50 Essential Linux Applications

If you’re a refugee from Windows, you may be finding the Linux world slightly confusing, wondering how you can get the all same functionality you had in Windows, but still enjoy the freedom that Linux offers. Never fear! Linux is not some scary, difficult to use monster that’s only used by hackers and programmers, it’s actually becoming more and more user friendly every day. Read
more

today's leftovers

  • Debugging gnome-session problems on Ubuntu 14.04
  • Introducing snapd-glib
  • An awesome experience!
    GUADEC has been a week full of memorable moments. As my friend Rares mentioned in his post, our newcomers group was welcomed by friendly community members right as we arrived at the hotel. For someone who has never attended a similar event before, this really helped with getting into the conference atmosphere. In the first couple days of the conference, I found myself meeting a lot of people that I knew from IRC. It felt really nice to finally know the person behind the internet nick. I was especially excited about getting to meet my mentor, Carlos Soriano =). In between the presentations I also took the time to prepare my own lightning talk about compressed files in Nautilus. Speaking in front of the GNOME community for the first time was a unique experience.
  • Commvault Announces Support of Red Hat Virtualization 4 with Commvault Software
  • Modularity Infrastructure Design
    The purpose of our Modularity initiative is to support the building, maintaining, and shipping of modular things. So, in order to ensure these three requirements are met, we need to design a framework for building and composing the distribution. In terms of the framework, in general, we are concerned about the possibility of creating an exponential number of component combinations with independent lifecycles. That is, when the number of component combinations becomes too large, we will not be able to manage them. So that we don’t accidentally make our lives worse, we must limit the number of supported modules with a policy and provide infrastructure automation to reduce the amount of manual work required.
  • more, less, and a story of typical Unix fossilization
    In the beginning, by which we mean V7, Unix didn't have a pager at all. That was okay; Unix wasn't very visual in those days, partly because it was still sort of the era of the hard copy terminal. Then along came Berkeley and BSD. People at Berkeley were into CRT terminals, and so BSD Unix gave us things like vi and the first pager program, more (which showed up quite early, in 3BSD, although this isn't as early as vi, which appears in 2BSD). Calling a pager more is a little bit odd but it's a Unix type of name and from the beginning more prompted you with '--More--' at the bottom of the screen. All of the Unix vendors that based their work on BSD Unix (like Sun and DEC) naturally shipped versions of more along with the rest of the BSD programs, and so more spread around the BSD side of things. However, more was by no means the best pager ever; as you might expect, it was actually a bit primitive and lacking in features. So fairly early on Mark Nudelman wrote a pager with somewhat more features and it wound up being called less as somewhat of a joke. When less was distributed via Usenet's net.sources in 1985 it became immediately popular, as everyone could see that it was clearly nicer than more, and pretty soon it was reasonably ubiquitous on Unix machines (or at least ones that had some degree of access to stuff from Usenet). In 4.3 BSD, more itself picked up the 'page backwards' feature that had motived Mark Nudelman to write less, cf the 4.3BSD manpage, but this wasn't the only attraction of less. And this is where we get into Unix fossilization.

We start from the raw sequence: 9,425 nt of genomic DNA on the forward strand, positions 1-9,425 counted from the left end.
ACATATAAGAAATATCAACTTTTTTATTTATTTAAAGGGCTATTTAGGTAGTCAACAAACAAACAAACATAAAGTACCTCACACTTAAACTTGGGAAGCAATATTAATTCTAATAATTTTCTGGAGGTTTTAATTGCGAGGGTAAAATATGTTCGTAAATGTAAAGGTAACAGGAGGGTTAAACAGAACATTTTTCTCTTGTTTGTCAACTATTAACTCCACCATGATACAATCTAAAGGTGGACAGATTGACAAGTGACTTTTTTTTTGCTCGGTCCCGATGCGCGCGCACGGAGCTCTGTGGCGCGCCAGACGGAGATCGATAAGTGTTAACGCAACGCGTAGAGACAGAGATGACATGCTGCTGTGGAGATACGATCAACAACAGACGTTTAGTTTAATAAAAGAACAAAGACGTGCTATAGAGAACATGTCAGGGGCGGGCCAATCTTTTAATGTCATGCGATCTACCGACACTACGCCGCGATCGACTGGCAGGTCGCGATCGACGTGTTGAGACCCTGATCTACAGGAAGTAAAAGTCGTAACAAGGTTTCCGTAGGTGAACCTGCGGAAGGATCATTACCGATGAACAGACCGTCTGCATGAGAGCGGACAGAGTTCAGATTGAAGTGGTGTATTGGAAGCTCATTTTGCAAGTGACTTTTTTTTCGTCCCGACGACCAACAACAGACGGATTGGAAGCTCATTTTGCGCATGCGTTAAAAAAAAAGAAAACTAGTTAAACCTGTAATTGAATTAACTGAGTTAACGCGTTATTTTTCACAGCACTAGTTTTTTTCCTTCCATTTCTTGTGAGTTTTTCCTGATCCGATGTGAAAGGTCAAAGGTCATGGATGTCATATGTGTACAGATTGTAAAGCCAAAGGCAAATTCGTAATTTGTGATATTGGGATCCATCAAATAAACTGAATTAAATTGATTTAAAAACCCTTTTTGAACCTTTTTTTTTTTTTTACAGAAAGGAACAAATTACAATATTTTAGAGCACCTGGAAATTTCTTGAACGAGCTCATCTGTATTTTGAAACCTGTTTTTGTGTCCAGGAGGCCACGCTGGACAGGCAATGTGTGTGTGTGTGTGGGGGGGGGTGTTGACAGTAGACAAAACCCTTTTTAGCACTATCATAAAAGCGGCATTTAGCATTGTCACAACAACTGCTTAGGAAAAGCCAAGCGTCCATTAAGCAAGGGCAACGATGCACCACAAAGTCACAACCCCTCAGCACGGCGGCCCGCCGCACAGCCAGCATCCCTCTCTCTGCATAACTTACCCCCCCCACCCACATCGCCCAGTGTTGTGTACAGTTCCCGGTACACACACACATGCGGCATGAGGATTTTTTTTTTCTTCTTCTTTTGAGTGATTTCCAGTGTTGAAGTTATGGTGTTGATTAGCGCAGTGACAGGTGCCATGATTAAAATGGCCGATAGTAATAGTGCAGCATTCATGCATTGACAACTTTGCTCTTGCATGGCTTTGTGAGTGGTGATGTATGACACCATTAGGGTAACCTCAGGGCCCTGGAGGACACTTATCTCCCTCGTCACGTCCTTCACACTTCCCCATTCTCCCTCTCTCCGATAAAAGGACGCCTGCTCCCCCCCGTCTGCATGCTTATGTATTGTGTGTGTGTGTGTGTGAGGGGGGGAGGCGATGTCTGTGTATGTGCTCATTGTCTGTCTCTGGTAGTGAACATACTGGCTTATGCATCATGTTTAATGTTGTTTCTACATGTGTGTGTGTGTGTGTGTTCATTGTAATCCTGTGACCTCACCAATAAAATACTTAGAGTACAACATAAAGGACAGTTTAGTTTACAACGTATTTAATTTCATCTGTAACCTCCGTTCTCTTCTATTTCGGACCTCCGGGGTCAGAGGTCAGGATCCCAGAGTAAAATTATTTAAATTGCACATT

• PNScan Linux Trojan Resurfaces with New Attacks Targeting Routers in India
    A trojan thought to have died out resurfaced with new attacks and a new and improved version, launching new attacks on routers running Linux-based firmware located in India's cyber-space.

Leftovers: OSS and Sharing

  • 4 tips for teaching kids how to build electronics
    Kids are naturally curious about how things work, and with a new trend in hardware companies creating open source hardware products, it's a great time to teach kids about electronics. But modern technology can seem too complex to even begin to understand. So where do you start?
  • Oil companies joining open source world by sharing data [Ed: No, oil companies, sharing data is open data and not open source. More openwashing, like greenwashing]
    The oil and gas industry has long collected huge volumes of data, but it hasn’t always known quite what to do with it all. Often, the terabytes aren’t even stored on computer systems that readily talk to each other. Industry insiders are used to it, said Michael Jones, senior director of strategy at the oil and gas software maker Landmark. But it’s not OK, he said. So, about a year ago, Jones and some of his oil industry colleagues set about to fix it. This week, at Landmark’s Innovation Forum & Expo at the Westin hotel in northwest Houston, the company unveiled the beginnings of a collaborative its members called groundbreaking. In a move to drive technology further, faster — and, perhaps, take a bigger piece of the burgeoning big-data market — Landmark is pushing its main computing platform into the cloud, for all to use.
  • Interactive, open source visualizations of nocturnal bird migrations in near real-time
    New flow visualizations using data from weather radar networks depict nocturnal bird migrations, according to a study published August 24, 2016 in the open-access journal PLOS ONE by Judy Shamoun-Baranes from University of Amsterdam, the Netherlands, and colleagues.
  • Go! Speed Racer Go!
    I finally reached a point where I could start running the go version of sm-photo-tool. I finished the option validation for the list command. While I was testing it I noticed how much faster the Go version felt. Here are the python vs Go versions of the commands.
  • Semantic Interoperability for European Public Services will be presented at the SEMANTiCS 2016 conference
    The revision of the European Interoperability Framework and the importance of data and information standardisation for promoting semantic interoperability for European Public Services will be presented by Dr. Vassilios Peristeras, DG Informatics, ISA unit at the SEMANTiCS 2016 conference which takes place in Leipzig on September 13th and 14th 2016. The title of the presentation is “Promoting Semantic Interoperability for European Public Services: the European Commission ISA2 Programme” (slideset to appear here soon).